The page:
Challenging Math Misplacement in Silicon Valley

The Lawyers’ Committee for Civil Rights of the San Francisco Bay Area (“LCCR”) continues to forge ahead to ensure that all high school students have access to college preparatory mathematics classes and avoid being held back due to nonexistent or inappropriate math placement policies within school districts. Since the release of our Held Back report in 2013 bringing attention to the problem of 9th grade students, particularly African-American, Latino and Filipino students, being improperly placed in Algebra I classes, despite having passed the class in 8th grade and/or having met or exceeded state standards, LCCR has continued to gather information and data regarding the prevalence of math misplacement in districts across Silicon Valley. AA students-in-lab

We recently shared that our new and unfolding data analysis for the Mountain View Los Altos High School District (MVLA) is particularly concerning because it appears the District’s 24% Hispanic and 2% African-American students are disproportionately enrolled in lower-level math classes in the 9th grade, even when their grades and test scores are comparable to those of white students. As stated in our Opinion Editorial that ran on June 5, 2015 in the Mountain View Voice, districts in the technology hotbed of Silicon Valley should be leading the way in ensuring transparent and objective math placement policies rather than maintaining practices that disadvantage students as they compete for admission to California state colleges and universities and ultimately for STEM (Science, Technology, Engineering, and Math) jobs. Although an earlier article in the Mountain View Voice about LCCR’s claims of racial bias and discrimination in MVLA’s math placement process mistakenly attributed our MVLA findings to data contained in our 2013 Held Back report, our data regarding current disparities in math placement in MVLA comes directly from the district’s response to our California Public Records Act requests.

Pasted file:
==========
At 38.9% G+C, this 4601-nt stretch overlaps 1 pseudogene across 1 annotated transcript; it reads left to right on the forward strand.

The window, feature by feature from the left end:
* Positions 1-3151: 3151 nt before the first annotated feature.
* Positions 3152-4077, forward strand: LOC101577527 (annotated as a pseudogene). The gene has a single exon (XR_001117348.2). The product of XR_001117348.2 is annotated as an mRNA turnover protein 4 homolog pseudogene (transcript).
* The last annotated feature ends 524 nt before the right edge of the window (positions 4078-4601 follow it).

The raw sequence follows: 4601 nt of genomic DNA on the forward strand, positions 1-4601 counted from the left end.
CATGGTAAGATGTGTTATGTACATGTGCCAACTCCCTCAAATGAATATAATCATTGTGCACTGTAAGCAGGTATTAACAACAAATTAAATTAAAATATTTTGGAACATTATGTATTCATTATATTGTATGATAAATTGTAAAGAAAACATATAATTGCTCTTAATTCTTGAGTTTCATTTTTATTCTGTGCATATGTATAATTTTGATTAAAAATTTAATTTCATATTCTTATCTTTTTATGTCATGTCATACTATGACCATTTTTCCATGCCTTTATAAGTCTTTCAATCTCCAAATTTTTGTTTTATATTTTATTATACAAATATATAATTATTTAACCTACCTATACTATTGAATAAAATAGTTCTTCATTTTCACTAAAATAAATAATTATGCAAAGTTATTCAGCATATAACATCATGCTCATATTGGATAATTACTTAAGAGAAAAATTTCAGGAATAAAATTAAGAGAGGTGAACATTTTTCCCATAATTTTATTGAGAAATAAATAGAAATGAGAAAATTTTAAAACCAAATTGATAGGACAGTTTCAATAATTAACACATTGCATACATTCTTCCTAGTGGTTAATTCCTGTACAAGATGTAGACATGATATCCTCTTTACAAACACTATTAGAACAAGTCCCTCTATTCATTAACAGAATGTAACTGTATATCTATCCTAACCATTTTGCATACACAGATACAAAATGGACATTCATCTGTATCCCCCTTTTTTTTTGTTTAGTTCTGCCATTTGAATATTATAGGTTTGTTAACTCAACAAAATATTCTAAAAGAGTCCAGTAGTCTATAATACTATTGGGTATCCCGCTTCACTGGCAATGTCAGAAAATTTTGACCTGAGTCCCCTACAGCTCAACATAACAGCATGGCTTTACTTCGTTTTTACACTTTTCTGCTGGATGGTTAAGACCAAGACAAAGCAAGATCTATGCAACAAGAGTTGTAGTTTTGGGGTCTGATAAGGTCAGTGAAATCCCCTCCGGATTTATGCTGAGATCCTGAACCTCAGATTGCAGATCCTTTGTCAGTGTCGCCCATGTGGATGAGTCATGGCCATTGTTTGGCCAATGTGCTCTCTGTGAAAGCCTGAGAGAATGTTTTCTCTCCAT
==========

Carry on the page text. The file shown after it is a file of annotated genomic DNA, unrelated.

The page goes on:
LCCR is cautiously optimistic about the response provided by the District’s Associate Superintendent Brigitte Sarraf, who committed to review the transcripts of students over the last four years. We applaud MVLA for committing to undergo this effort and hope that the District will finally adopt and implement an objective and transparent math placement policy that will afford all students the opportunity to take high level math classes in preparation for college.

Yet, we remain deeply concerned by Ms. Sarraf’s statement that, of the roughly 1,000 Latino and African-American students’ records she has looked at thus far, she has found “only 27 students whose placement in algebra was questionable and probably could have been reviewed.” One misplaced student is one too many!

LCCR is prepared to move forward with a civil rights complaint to the United States Department of Education detailing our research and findings if MVLA does not immediately redress this significant problem by implementing an objective and transparent math placement policy that provides all students with an opportunity to succeed.